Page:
Included in this are Oneness Pentecostals, who deny the Trinitarian doctrine, though affirming their belief that God came to Earth as man (i.e., manifested Himself) in the man Jesus Christ. Like Trinitarians, Oneness Pentecostals believe that Jesus Christ is fully God and fully man. One can understand Oneness Pentecostals by replacing the Trinitarian term "person" with the term "mode" or "manifestation" when discussing the Christian Godhead. Many Oneness Pentecostals can recite the first Nicene Creed, as it rejects Arianism, yet preserves the oneness of God and divinity of Jesus Christ. Yet Oneness Pentecostals are regarded by all orthodox Christians groups as subscribing to the heresy of Modalism, teaching that God displayed Himself in the Old Testament as Father, in the Gospels as the Son, and after the Ascension as the Holy Spirit, which is not the accepted orthodox view of three distinct persons in one divine essence. Oneness Pentecostalism teaches there is only one person displaying Himself in different ways.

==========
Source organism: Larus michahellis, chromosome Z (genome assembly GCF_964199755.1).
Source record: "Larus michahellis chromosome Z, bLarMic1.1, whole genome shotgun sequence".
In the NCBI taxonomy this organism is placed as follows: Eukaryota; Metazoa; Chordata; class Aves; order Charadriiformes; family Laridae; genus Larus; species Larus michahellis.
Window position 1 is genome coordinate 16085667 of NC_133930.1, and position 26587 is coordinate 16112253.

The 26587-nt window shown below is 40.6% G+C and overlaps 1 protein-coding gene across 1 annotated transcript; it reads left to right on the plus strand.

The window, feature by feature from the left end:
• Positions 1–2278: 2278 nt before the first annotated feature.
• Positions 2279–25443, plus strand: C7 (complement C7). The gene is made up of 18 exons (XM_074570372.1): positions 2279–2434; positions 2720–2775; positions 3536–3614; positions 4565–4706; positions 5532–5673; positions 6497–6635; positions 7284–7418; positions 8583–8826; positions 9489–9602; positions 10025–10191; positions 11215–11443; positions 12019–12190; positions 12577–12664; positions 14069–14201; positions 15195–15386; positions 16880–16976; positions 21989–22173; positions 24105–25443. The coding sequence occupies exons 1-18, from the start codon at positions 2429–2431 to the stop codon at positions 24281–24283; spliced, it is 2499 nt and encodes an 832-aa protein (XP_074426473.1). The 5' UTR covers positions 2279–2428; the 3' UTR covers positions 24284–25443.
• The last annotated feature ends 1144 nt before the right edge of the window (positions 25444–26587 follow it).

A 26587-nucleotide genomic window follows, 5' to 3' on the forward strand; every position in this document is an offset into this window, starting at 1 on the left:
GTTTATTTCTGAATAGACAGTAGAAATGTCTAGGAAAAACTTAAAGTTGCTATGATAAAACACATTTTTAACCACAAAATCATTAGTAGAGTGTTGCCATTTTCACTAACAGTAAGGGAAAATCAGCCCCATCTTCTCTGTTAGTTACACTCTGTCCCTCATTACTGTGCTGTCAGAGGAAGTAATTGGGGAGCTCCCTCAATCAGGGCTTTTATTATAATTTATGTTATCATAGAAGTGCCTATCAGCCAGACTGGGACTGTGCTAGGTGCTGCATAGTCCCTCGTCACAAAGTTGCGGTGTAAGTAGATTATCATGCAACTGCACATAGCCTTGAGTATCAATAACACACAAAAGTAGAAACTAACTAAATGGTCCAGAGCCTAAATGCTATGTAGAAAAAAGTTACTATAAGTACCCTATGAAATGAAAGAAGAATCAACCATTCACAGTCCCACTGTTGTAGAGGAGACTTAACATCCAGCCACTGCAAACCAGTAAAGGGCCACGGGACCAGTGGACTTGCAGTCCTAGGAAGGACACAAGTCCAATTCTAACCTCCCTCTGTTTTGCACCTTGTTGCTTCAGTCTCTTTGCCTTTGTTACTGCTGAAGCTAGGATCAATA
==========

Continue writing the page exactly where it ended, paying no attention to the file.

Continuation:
Whewwwww!

PS. This should count as at least 40 posts.....right?

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We might consider negative points for cutting and pasting...and double negatives for using wikipedia as a source of theological discussion. :-)

Okay, here's a question. Did Bro D correctly suggest - or masterfully paste, I should say - that the LDS believe in three distinctly separate Gods acting together for a single purpose therefore creating a Godhead? And what exactly is that purpose?

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And what exactly is that purpose?

'For behold, this is my work and my glory—to bring to pass the immortality and eternal life of man.' (Moses 1:39)

Thanks for the answers and I may have missed it, but did this get answered?:

Wouldn't we cross the same line in saying 'One has a body and the Other does not.' as we would in saying 'One has a body and the Other has another body.'?

-a-train

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<div class='quotemain'>And what exactly is that purpose?